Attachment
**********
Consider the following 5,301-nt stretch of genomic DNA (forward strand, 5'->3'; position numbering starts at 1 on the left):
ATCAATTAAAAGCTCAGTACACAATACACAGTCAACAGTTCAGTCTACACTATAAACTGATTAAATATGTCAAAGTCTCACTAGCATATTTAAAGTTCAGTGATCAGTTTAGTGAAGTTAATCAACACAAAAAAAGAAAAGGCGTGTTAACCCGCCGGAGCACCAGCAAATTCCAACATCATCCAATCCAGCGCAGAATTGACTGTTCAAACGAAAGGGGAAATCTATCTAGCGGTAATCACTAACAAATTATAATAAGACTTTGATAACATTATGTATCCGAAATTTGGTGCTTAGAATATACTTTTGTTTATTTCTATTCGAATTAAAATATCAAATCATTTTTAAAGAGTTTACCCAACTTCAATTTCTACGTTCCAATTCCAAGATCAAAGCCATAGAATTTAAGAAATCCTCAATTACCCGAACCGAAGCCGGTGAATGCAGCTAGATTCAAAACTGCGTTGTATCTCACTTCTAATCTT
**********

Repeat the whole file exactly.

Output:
Consider the following 5,301-nt stretch of genomic DNA (forward strand, 5'->3'; position numbering starts at 1 on the left):
ATCAATTAAAAGCTCAGTACACAATACACAGTCAACAGTTCAGTCTACACTATAAACTGATTAAATATGTCAAAGTCTCACTAGCATATTTAAAGTTCAGTGATCAGTTTAGTGAAGTTAATCAACACAAAAAAAGAAAAGGCGTGTTAACCCGCCGGAGCACCAGCAAATTCCAACATCATCCAATCCAGCGCAGAATTGACTGTTCAAACGAAAGGGGAAATCTATCTAGCGGTAATCACTAACAAATTATAATAAGACTTTGATAACATTATGTATCCGAAATTTGGTGCTTAGAATATACTTTTGTTTATTTCTATTCGAATTAAAATATCAAATCATTTTTAAAGAGTTTACCCAACTTCAATTTCTACGTTCCAATTCCAAGATCAAAGCCATAGAATTTAAGAAATCCTCAATTACCCGAACCGAAGCCGGTGAATGCAGCTAGATTCAAAACTGCGTTGTATCTCACTTCTAATCTT